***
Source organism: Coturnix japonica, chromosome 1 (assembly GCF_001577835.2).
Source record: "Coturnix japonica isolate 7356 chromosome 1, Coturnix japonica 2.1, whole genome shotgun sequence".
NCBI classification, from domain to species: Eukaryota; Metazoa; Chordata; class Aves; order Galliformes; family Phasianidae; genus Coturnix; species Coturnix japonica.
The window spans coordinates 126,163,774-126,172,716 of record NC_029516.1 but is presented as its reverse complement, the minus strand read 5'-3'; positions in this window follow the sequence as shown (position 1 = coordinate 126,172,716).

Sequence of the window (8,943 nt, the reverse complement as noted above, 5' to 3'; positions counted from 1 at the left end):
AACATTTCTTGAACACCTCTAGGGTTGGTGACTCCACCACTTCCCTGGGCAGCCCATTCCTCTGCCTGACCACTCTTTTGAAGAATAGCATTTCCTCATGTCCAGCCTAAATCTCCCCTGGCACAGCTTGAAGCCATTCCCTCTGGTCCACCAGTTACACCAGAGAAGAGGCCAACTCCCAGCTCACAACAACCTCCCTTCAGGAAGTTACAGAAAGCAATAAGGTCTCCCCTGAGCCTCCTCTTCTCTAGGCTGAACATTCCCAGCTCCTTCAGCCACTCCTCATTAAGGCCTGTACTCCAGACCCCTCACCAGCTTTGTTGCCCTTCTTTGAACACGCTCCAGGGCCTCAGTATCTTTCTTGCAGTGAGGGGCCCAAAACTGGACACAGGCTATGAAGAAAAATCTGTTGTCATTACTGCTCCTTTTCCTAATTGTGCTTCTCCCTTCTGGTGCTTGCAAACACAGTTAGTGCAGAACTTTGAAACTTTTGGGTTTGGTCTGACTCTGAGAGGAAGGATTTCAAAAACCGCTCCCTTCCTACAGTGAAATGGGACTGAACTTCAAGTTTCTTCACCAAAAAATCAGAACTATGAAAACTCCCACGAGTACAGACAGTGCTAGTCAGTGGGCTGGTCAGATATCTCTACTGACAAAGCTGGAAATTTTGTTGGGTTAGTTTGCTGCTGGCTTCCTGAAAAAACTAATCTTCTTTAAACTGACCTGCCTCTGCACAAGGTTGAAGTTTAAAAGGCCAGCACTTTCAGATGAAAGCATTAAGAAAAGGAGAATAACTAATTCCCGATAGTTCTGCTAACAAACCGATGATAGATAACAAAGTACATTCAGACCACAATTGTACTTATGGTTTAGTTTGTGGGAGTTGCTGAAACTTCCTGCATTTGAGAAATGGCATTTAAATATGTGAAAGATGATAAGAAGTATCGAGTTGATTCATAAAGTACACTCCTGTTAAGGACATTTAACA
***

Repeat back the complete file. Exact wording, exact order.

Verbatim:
Source organism: Coturnix japonica, chromosome 1 (assembly GCF_001577835.2).
Source record: "Coturnix japonica isolate 7356 chromosome 1, Coturnix japonica 2.1, whole genome shotgun sequence".
NCBI classification, from domain to species: Eukaryota; Metazoa; Chordata; class Aves; order Galliformes; family Phasianidae; genus Coturnix; species Coturnix japonica.
The window spans coordinates 126,163,774-126,172,716 of record NC_029516.1 but is presented as its reverse complement, the minus strand read 5'-3'; positions in this window follow the sequence as shown (position 1 = coordinate 126,172,716).

Sequence of the window (8,943 nt, the reverse complement as noted above, 5' to 3'; positions counted from 1 at the left end):
AACATTTCTTGAACACCTCTAGGGTTGGTGACTCCACCACTTCCCTGGGCAGCCCATTCCTCTGCCTGACCACTCTTTTGAAGAATAGCATTTCCTCATGTCCAGCCTAAATCTCCCCTGGCACAGCTTGAAGCCATTCCCTCTGGTCCACCAGTTACACCAGAGAAGAGGCCAACTCCCAGCTCACAACAACCTCCCTTCAGGAAGTTACAGAAAGCAATAAGGTCTCCCCTGAGCCTCCTCTTCTCTAGGCTGAACATTCCCAGCTCCTTCAGCCACTCCTCATTAAGGCCTGTACTCCAGACCCCTCACCAGCTTTGTTGCCCTTCTTTGAACACGCTCCAGGGCCTCAGTATCTTTCTTGCAGTGAGGGGCCCAAAACTGGACACAGGCTATGAAGAAAAATCTGTTGTCATTACTGCTCCTTTTCCTAATTGTGCTTCTCCCTTCTGGTGCTTGCAAACACAGTTAGTGCAGAACTTTGAAACTTTTGGGTTTGGTCTGACTCTGAGAGGAAGGATTTCAAAAACCGCTCCCTTCCTACAGTGAAATGGGACTGAACTTCAAGTTTCTTCACCAAAAAATCAGAACTATGAAAACTCCCACGAGTACAGACAGTGCTAGTCAGTGGGCTGGTCAGATATCTCTACTGACAAAGCTGGAAATTTTGTTGGGTTAGTTTGCTGCTGGCTTCCTGAAAAAACTAATCTTCTTTAAACTGACCTGCCTCTGCACAAGGTTGAAGTTTAAAAGGCCAGCACTTTCAGATGAAAGCATTAAGAAAAGGAGAATAACTAATTCCCGATAGTTCTGCTAACAAACCGATGATAGATAACAAAGTACATTCAGACCACAATTGTACTTATGGTTTAGTTTGTGGGAGTTGCTGAAACTTCCTGCATTTGAGAAATGGCATTTAAATATGTGAAAGATGATAAGAAGTATCGAGTTGATTCATAAAGTACACTCCTGTTAAGGACATTTAACA